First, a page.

United Nations Department of Economic and Social Affairs Sustainable Development


Mr. Chairman,
At the outset, I would like to align this statement with the one delivered by Antigua and Barbuda on behalf of the G77 & China, as well as that of Grenada on behalf of AOSIS.
I wish to begin by stating that as a Small Island Developing State, The Bahamas is profoundly disappointed in not having an exclusive SIDS Day during CSD-16. It is worth repeating that the Commission on Sustainable Development was mandated fourteen years ago to serve as the primary intergovernmental body responsible for the implementation of and follow-up to the commitments related to SIDS, including those contained in the Barbados Programme of Action (BPoA) and the Mauritius Strategy for Implementation (MSI). This, together with the decision adopted at CSD-13 to devote one day of its review sessions to SIDS, was in our estimation an indication of the importance that the international community had placed on SIDS issues and an indication that the day would have no other conflicting activity, so as to ensure a focused review of the BPoA and MSI.
It is hope of The Bahamas therefore that the scheduling issues that have plagued the SIDS Day during this session will never become the normal mode of conduct for the CSD. In this connection, The
Bahamas welcomes the draft decision to be tabled by the Chairman of AOSIS for the approval of CSD-16, calling for the exclusivity of the SIDS Day for the future review sessions of the CSD and anticipates that the draft decision will command the broadest possible support.
Mr. Chairman,
The Bahamas, an archipelago of some 700 low-lying islands and cays, faces tremendous challenges in balancing economic, social and environmental aspects of development. Our economy is essentially monochromatic, dominated by the service sector and relying heavily on tourism, banking and finance. Land resources are limited, with a land area totaling some 15,000 square kilometres and groundwater as the sole natural source of freshwater. Our limited geographical size and archipelagic formation, coupled with thin, alkaline soil cover presents challenges for us as we seek to feed a growing population. In addition, we are a country whose entire population resides within the coastal zone.
Against this backdrop, we are striving to sustainably manage our limited natural resources.

Mr. Chairman,

In terms of sustainable land management we are currently executing a project to develop a national land use planning and administration policy. This project takes steps to improve land administration and the legal framework for real property rights registration, as well as to secure land tenure in the long-term. Capacity-building to provide technical support in gathering, preparing, maintaining and securing geo-spatial data of our islands is another benefit of this project. By building the capacity to organise and analyse land-related information, The Bahamas will be better positioned to make effective, strategic decisions on sustainable land management options for our islands in the short, medium and long-term.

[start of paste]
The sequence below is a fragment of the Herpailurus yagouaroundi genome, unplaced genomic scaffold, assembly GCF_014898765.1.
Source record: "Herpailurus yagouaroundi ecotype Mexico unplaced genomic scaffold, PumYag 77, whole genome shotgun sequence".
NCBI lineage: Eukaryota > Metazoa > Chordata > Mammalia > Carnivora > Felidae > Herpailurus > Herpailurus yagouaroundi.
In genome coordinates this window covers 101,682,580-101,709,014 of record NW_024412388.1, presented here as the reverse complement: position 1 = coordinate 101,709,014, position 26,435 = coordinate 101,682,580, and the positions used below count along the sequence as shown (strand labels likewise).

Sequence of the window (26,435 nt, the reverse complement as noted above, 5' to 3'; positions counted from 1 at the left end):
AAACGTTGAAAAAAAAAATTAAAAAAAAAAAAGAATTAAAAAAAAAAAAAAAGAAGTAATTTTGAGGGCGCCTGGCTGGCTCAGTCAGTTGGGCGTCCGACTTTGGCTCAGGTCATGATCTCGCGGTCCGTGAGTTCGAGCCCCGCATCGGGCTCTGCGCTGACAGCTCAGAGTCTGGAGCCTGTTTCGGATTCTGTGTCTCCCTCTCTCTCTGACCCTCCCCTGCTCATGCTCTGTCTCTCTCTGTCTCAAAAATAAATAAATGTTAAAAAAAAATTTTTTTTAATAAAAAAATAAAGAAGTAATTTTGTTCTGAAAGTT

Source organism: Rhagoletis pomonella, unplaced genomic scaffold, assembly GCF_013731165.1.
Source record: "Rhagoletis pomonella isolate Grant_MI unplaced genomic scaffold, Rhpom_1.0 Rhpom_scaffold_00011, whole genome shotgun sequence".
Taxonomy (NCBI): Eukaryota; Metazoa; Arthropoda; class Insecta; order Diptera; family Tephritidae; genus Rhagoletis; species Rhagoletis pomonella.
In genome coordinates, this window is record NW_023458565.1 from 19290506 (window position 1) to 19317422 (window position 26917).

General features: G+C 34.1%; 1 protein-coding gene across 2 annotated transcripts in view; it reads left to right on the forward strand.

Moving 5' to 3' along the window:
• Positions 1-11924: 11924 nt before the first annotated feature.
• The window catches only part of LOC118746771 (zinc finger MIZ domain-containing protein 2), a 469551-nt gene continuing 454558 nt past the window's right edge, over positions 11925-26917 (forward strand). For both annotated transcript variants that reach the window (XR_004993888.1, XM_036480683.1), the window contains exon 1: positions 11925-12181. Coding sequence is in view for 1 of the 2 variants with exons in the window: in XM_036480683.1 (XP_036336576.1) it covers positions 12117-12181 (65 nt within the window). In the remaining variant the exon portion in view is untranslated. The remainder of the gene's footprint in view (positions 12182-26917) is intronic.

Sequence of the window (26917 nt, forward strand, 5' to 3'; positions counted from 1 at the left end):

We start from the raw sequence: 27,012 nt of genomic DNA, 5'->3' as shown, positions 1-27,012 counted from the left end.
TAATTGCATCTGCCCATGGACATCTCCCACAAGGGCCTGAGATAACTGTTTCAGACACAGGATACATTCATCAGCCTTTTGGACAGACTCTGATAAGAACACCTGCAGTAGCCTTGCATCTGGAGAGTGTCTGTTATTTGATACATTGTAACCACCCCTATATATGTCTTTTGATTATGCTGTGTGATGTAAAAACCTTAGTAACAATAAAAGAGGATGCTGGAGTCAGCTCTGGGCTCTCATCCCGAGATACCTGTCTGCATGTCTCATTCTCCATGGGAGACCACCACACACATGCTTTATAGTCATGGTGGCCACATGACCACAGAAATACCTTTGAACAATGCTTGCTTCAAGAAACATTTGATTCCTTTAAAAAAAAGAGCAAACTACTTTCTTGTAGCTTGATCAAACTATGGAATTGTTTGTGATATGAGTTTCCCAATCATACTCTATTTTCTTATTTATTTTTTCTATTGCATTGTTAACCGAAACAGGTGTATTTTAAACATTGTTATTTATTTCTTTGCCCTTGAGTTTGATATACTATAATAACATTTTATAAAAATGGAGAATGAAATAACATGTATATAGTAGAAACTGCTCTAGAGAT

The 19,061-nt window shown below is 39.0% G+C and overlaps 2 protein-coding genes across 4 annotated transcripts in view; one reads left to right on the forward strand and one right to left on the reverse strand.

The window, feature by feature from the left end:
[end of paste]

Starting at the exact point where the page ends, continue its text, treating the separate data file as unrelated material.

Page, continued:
Other advancements made in sustainable land management include the incorporation of environmental sustainability in the decision-making process of direct investment projects. As a national policy, environmental impact assessments are required to evaluate major development proposals, prior to construction. With this policy, The Bahamas is better able to ensure that potential impacts on both the environmental and socio-economic fabrics of the country are both identified and evaluated prior to making a firm commitment to the proposed investment. It is an effective planning tool in conducting a cost-benefit analysis of the impacts on national resources by development proposals.

Mr. Chairman,

The Bahamas is also working with other Caribbean SIDS on an invasive species project. Through this project, The Bahamas will implement a tree management programme to protect biodiversity, guard against soil erosion and curtail losses in soil quality by replacing invasive alien species with indigenous plant species.
Despite taking these steps in sustainable land management, the land resources of The Bahamas remain under threat and its groundwater resources under duress due to vexing challenges such as the effects of climate change, waste management and human migration.
The way forward for us involves identifying appropriate techniques and technologies that are both feasible and scalable for our archipelagic nation. We need help in meeting this challenge, and it is in this regard that we call for the complete implementation of the BPoA and the MSI. The Bahamas believes that only through increased support to the development efforts of SIDS and the fostering of partnerships with both fellow SIDS and non-SIDS we will be successful.
I thank you, Mr. Chairman.